Karcham (HP): As uncertainties loom over the solar power sector, mainly on the policy front, the Sajjan Jindal-led JSW Energy has put its ambitious expansions plans in the segment on the backburner.
The company in May had announced plans to set up a 1,000-MW solar photovoltaic (PV) panel manufacturing facility at Vijayanagar in Karnataka and to install 200 MW of solar power systems in the current fiscal. However, it has so far commissioned just about 12 MW of solar capacity.
“We have commissioned 12 MW capacity. Apart from that, we still feel the uncertainties continue to be present and doubt that any project that is developed on government support and subsidies will be sustainable,” said Sharad Mahendra, chief operating officer, JSW Energy.
The firm had also said that it would look at entering the PV cell/wafer manufacturing space.
“Uncertainties like the imposition of the safeguard duty, among others, make it really difficult towork out the numbers which are sustainable. We are not able to see that happening. Also, we need to see if the tariffs which are coming are competitive,” he said.
As per the notification of the finance ministry issued in July, 25 per cent safeguard duty has been imposed for July 30, 2018 to July 29, 2019, which will gradually come down to 20 per cent during July 30, 2019 to January 29, 2020 and 15 per cent during January 30, 2020 to July 29, 2020.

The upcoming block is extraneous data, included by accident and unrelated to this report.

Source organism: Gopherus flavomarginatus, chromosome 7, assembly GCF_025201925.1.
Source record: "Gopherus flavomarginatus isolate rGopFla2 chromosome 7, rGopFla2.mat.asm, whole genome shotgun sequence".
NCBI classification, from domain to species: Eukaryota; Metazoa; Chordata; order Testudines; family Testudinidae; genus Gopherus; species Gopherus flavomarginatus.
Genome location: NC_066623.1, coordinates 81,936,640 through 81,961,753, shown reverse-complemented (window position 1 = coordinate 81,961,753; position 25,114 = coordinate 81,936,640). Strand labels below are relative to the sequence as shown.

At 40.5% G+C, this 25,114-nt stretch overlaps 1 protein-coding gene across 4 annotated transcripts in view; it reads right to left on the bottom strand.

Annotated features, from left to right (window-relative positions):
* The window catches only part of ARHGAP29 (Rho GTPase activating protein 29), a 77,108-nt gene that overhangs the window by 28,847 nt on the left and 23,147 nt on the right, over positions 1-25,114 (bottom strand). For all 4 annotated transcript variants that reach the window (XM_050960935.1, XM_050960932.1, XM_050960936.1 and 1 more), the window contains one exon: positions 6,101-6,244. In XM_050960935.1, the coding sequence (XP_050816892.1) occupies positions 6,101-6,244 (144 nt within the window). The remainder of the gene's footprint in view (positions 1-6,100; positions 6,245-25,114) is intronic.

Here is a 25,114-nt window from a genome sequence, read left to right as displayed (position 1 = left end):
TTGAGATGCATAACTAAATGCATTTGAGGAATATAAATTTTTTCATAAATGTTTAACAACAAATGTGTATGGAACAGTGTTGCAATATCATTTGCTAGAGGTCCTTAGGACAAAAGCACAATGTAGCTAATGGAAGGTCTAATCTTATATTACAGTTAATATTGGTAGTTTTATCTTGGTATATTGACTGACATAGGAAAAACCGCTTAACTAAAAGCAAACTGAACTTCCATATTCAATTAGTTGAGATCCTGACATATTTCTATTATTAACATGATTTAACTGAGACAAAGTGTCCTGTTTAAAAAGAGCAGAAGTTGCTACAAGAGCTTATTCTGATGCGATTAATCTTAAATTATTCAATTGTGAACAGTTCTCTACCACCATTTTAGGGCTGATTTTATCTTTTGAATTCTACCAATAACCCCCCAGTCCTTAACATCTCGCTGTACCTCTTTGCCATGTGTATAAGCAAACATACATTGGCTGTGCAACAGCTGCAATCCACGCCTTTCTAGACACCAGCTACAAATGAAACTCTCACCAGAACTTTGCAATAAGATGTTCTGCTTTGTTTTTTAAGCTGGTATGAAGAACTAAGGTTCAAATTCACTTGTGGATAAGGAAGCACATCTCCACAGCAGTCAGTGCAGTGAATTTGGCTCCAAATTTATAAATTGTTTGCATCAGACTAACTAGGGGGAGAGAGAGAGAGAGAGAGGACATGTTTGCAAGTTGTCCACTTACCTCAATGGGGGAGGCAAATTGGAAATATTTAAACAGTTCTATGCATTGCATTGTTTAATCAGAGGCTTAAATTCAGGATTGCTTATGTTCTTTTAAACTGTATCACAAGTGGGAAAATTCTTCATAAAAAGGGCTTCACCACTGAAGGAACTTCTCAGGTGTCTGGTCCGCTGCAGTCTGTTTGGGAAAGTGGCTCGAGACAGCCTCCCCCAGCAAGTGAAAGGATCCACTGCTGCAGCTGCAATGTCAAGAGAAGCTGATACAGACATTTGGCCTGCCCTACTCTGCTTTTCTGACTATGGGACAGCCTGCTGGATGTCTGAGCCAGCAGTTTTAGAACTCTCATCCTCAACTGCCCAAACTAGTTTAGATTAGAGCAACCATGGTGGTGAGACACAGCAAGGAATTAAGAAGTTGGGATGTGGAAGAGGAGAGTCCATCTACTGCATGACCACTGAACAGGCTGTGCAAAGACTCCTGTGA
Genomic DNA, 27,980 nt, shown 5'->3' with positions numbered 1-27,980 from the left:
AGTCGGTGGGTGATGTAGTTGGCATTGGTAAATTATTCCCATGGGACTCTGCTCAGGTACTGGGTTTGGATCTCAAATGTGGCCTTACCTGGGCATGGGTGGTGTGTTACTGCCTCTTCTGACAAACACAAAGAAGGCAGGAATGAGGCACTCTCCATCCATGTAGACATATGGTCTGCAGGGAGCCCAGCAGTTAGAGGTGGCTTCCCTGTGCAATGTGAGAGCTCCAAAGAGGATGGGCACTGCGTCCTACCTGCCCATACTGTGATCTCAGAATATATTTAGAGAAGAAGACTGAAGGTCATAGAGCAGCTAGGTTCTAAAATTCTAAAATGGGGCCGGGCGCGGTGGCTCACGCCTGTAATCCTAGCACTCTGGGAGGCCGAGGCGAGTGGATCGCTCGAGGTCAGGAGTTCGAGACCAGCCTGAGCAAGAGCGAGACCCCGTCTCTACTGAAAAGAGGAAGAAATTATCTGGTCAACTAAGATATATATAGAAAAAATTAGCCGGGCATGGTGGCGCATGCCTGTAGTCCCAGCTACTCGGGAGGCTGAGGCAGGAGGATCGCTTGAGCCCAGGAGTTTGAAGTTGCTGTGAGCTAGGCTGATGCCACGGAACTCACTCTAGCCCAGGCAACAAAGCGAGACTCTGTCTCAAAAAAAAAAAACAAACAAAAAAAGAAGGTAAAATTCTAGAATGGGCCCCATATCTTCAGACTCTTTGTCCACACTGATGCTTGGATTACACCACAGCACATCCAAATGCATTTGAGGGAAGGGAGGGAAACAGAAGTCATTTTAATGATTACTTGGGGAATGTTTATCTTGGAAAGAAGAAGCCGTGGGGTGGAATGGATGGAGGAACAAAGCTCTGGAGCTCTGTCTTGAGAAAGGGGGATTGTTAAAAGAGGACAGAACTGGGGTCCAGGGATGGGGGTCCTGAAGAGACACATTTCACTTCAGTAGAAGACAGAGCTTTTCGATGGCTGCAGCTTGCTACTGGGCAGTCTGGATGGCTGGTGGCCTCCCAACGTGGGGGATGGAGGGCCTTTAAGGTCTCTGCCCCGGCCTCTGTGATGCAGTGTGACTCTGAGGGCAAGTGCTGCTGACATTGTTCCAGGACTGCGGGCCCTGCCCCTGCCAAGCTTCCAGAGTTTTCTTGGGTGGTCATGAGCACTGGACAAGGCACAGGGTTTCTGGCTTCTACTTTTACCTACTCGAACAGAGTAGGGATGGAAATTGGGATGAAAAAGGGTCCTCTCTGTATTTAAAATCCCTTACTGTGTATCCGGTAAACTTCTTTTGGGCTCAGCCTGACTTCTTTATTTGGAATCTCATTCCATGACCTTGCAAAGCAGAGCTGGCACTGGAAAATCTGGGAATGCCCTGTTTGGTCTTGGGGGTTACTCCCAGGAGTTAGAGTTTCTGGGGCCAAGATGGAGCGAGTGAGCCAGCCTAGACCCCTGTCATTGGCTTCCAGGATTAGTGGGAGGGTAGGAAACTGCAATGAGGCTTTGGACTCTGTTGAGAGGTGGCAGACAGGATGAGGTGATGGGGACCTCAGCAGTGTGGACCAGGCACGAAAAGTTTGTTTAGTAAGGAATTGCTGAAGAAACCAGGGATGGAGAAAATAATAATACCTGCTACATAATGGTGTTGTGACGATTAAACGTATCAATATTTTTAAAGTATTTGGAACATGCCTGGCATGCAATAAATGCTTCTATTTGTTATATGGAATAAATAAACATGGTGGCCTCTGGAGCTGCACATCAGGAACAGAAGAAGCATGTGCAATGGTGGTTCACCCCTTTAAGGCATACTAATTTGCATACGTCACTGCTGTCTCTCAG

Mahendra said that currently the main competitors in the solar space are the private equity (PE) funds which are backing these companies and bidding at such lower rates.
“We are competing against PE firms and the financers, for whom a return of 8-11 per cent is very good. But we have a benchmark return that we get in thermal or hydro projects, which is at least 15 per cent,” he said.
“If we enter a business, we have to be there for a longer period. So, whenever we are confident that we are going to get the desired benchmark return as a company or organisation, we will definitely venture,” he added.
Mahendra further said the company canstart manufacturing solar panels or installing solar plants at a short notice.
“JSW Steel will now have an RPO (renewable purchase obligation), wherein in the next one to two years it has to install at least 250 MW of solar capacity. As a group, we can do it, but if it is not cost competitive, then let other firms do it,” he added.
JSW Energy currently operates over 4,500 MW capacity, including a thermal capacity of 3,140 MW, hydro of 1,300 MW and solar of 12 MW.